Insecam.com has feeds from internet protocol cameras (or IP cameras) all over the world.
The commonly used security cameras feed images to the internet via Wi-Fi so their owners can check up remotely on everything from their homes and businesses to children’s rooms while they are away.
Don Cairns of EyeSee Computers in Winnipeg sells thousands of the cameras every month.
He said people buy them to protect themselves, but don’t realize they’re vulnerable to security breaches.
“People are buying a lot of cameras and surveillance systems because vandalism is rampant now,” he said. “Break-ins — I mean, there’s just a number of reasons why people want to feel more secure and are buying these cameras.”
The cameras often come with default passwords, and many people never change them.
That’s where Insecam comes in. The site accesses the feeds using default passwords and broadcasts them.
CBC News accessed several feeds from various locations in Winnipeg on Friday, including one at a car insurance sales office, a candy store, a tattoo parlour and others aimed at people’s front doors, backyards and properties.
Insecam claims on its website to be broadcasting the footage as a warning to people that their private security footage is accessible to everyone.
In the FAQs section of the website, organizers agree to remove any camera feed when asked.
“If you want to leave your surveillance camera public accessible but want to remove it from this site send the URL of your camera to email from contacts section. But remember that your camera still will be available to all internet users,” the site reads.
Insecam has drawn criticism online because it sells ad space next to the footage.
In an email to CBC News, a representative from Insecam said, “The only solution to solve the problem is to make a panic in media. There is no way to contact a camera owner e.g. by IP.”
If your private images have been broadcast online, there could be few avenues for recourse.
Andrew Buck of Pitblado Law in Winnipeg handles online privacy cases and said they can be extremely difficult and costly to pursue when you don’t know who is behind the breach.
“It’s tough because one of the things you have to ask yourself is, against whom am I going to be taking recourse?” said Buck. “It becomes really difficult to find a remedy, because you have to understand and find out who is behind [it] … servers can be located anywhere.”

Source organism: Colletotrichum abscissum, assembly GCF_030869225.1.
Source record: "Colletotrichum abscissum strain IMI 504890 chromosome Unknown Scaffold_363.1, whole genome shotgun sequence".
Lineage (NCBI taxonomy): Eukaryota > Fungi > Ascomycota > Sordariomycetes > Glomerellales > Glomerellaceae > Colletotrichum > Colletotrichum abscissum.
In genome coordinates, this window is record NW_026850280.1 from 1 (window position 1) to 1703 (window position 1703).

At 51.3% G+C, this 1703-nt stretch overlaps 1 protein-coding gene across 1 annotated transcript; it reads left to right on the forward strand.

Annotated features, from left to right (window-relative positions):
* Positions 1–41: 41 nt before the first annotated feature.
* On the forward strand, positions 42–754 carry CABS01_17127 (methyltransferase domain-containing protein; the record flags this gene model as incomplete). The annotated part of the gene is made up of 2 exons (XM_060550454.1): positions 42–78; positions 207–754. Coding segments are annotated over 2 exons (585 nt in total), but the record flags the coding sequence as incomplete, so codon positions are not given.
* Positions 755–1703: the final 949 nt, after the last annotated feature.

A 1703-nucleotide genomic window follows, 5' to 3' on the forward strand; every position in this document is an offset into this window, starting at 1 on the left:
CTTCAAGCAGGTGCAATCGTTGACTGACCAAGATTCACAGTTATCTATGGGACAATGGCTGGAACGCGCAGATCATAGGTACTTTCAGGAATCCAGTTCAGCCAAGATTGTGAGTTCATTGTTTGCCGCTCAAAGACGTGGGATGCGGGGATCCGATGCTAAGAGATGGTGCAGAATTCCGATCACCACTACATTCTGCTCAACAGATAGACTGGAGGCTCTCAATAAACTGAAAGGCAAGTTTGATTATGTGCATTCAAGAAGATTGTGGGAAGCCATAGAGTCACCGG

Even if the individual’s identity is known, the person’s location also plays into any potential legal action that could be taken, Buck said.
“Just because we're here in Canada, if someone else is somewhere else in a different country, our laws may or may not apply to them,” he said. “Even to the extent that our laws apply, getting a remedy that you can enforce becomes difficult."
As for Insecam, it notes on its website none of the cameras it broadcasts images from have been hacked.
“Owners of these cameras use default password by unknown reason. There are a lot of ways to search such cameras in internet using Google, search software or specialized search sites,” the site says.
IP cameras popular, cheap solution for many
Cairns said while IP cameras can be vulnerable to hacking, there are benefits to using them.
“[IP cameras] are getting very, very popular now,” said Cairns. “You can have a lot more control with IP, and the installation and the cableing is less money when you go over the internet … The IP cameras are somewhat better in price. The cableing is very expensive for [other cameras.]”
He said the best way to protect yourself is to change your password immediately and never use a default out of the package.
But, Cairns warned these cameras can be hacked even if you do change a password beforehand, and even big names in the industry have been hacked.
“Do a lot of research … and find out which of the IP network video recorders are not at risk of being hacked or have protected themselves,” said Cairns.
Cairns said hackers and other people can use the cameras to plan break-ins or to alter footage of illegal activity.